The jury verdict of guilty to the lesser offense of robbery by intimidation reflects their rejection of the idea that appellant had actually or constructively possessed either weapon insofar as the armed robbery count was concerned. However, they did accept the theory of constructive possession in order to convict appellant of the charge of possession of a firearm by a convicted felon. Inasmuch as there was evidence that appellant's co-defendant possessed a gun in furtherance of their joint resolve to commit an armed robbery, denial of a directed verdict of acquittal was in order. While the verdicts rendered are inconsistent, the inconsistent verdict rule in criminal cases was abolished in this state by the Supreme Court's decision in Milam v. State, supra.
2. While cross-examining the victim, counsel for appellant attempted to impeach the witness by questioning him about his prior conviction for burglary. The trial court sustained the State's objection, which ruling appellant now enumerates as error. "To impeach a witness by a prior conviction the conviction must be proved by the record of conviction itself, not by cross-examination. [Cits.]" Kimbrough v. State, 254 Ga. 504 (2) (330 SE2d 875) (1985)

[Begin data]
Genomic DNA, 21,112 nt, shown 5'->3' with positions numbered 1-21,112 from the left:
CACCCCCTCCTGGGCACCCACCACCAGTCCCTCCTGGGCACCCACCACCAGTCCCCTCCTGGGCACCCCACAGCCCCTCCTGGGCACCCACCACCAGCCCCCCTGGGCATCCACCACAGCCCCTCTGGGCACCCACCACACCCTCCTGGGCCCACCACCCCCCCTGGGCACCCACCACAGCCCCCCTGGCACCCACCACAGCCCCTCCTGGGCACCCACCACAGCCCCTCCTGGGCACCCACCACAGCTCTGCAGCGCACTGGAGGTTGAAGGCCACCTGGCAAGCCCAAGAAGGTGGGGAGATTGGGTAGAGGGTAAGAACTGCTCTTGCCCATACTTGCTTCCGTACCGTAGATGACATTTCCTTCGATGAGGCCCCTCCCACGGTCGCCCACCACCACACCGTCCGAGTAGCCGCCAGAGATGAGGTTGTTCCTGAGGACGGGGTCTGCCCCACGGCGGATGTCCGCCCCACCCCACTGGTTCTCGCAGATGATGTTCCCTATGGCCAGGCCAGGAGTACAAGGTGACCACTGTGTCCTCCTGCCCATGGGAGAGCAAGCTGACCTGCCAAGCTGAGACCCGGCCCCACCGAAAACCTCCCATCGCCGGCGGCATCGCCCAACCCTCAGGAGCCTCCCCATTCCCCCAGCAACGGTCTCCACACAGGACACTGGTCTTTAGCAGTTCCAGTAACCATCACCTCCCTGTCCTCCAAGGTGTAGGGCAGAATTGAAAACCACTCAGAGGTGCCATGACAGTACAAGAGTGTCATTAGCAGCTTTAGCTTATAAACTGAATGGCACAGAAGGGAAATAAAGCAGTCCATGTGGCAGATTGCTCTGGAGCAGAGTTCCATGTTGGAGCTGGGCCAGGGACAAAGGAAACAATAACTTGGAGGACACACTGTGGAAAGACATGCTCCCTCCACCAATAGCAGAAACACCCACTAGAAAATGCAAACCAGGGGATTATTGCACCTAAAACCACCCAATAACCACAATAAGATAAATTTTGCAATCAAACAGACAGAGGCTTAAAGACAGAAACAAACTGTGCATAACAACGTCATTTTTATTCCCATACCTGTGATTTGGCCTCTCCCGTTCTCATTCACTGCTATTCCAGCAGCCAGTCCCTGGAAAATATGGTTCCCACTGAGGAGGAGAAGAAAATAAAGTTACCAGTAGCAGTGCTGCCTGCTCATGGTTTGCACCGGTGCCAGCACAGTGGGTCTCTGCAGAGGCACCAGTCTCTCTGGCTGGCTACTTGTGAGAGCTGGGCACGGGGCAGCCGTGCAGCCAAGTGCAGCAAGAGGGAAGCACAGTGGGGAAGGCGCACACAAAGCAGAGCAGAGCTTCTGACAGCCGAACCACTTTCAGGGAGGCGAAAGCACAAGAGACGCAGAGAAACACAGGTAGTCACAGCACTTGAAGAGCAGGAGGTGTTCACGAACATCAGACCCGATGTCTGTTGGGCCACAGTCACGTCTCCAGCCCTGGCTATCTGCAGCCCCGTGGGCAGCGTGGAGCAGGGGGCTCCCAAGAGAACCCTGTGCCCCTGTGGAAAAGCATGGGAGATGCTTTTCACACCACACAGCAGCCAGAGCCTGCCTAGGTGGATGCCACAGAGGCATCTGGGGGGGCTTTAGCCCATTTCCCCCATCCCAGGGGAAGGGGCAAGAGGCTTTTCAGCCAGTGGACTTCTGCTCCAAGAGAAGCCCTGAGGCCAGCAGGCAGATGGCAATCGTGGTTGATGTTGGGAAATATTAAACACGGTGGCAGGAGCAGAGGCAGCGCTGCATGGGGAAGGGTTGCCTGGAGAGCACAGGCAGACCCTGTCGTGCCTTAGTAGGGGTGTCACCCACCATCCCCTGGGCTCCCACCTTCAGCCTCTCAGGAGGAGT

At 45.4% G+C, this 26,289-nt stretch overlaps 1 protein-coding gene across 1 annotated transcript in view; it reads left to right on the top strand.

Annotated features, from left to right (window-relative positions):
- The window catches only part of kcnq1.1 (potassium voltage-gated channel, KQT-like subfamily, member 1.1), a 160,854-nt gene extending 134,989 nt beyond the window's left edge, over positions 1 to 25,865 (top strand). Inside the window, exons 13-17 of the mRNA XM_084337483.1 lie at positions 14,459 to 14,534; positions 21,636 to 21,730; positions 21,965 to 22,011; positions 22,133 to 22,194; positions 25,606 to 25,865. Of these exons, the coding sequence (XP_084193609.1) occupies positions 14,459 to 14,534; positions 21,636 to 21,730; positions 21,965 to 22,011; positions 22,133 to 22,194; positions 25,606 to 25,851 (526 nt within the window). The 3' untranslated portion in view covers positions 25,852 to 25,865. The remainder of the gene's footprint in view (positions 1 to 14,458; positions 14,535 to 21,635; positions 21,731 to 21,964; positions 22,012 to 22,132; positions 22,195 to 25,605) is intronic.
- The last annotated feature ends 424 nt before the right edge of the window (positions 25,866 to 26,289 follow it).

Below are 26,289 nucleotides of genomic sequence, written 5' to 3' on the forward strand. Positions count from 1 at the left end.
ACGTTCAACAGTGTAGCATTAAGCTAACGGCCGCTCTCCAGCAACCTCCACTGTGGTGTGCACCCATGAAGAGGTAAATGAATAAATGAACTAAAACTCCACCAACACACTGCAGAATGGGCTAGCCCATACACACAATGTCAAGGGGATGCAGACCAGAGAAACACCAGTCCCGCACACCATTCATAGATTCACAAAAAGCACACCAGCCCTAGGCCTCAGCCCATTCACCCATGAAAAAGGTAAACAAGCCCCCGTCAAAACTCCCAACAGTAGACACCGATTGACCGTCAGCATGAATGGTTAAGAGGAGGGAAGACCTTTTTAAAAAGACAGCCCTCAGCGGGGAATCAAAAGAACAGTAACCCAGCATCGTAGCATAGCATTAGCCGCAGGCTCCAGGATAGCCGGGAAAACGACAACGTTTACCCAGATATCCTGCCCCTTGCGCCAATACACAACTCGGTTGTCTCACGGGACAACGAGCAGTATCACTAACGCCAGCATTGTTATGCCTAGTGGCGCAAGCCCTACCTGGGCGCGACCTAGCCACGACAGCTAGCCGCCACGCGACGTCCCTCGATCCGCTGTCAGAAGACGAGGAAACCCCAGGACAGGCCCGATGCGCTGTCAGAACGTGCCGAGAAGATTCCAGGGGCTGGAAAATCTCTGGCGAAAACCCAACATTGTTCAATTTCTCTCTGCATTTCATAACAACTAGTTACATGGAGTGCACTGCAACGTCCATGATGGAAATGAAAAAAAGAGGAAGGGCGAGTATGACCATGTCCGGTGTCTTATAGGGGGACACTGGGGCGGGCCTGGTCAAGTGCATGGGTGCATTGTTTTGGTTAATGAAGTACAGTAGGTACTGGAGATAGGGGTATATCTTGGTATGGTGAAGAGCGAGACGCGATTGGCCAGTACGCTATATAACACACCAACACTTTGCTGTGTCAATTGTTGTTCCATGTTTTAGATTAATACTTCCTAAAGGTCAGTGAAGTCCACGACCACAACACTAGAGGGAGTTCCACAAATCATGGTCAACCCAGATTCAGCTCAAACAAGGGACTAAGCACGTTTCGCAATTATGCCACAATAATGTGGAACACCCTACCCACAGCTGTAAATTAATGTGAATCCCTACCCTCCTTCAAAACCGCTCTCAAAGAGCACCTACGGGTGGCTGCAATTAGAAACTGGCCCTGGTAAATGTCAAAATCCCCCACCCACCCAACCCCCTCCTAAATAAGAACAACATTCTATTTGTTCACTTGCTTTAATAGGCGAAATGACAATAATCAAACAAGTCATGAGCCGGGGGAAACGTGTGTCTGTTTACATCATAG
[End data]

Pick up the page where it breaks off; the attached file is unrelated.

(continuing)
Appellant also takes issue with the limitation placed upon his counsel during closing argument about the victim's criminal past. The trial court refused to allow counsel to argue the point because there was no evidence of record to support the argument. "In closing arguments each side is permitted to make any argument which is reasonably suggested by the evidence." Durden v. State, 250 Ga. 325 (6) (297 SE2d 237) (1982)
. The remark made by the assistant district attorney in his opening statement alluding to the victim's criminal past was not evidence ( Coker v. State, 234 Ga. 555 (12) (216 SE2d 782) (1975)
, rev'd on other grounds, Coker v. Ga., 433 U. S. 584 (97 SC 2861, 53 LE2d 982) (1977)), and, as discussed above, the victim's prior conviction was not placed in evidence. Thus, the trial court did not abuse its discretion by prohibiting appellant's counsel from arguing the point to the jury.
3. After admitting that he had purchased marijuana in the past, appellant's co-defendant was asked about his 1976 federal conviction for conspiracy. Appellant objected to the admission of evidence of the prior conviction on the ground that it was prejudicial to appellant, and moved for a mistrial or severance. Appellant's next enumeration embodies the denial of his motions.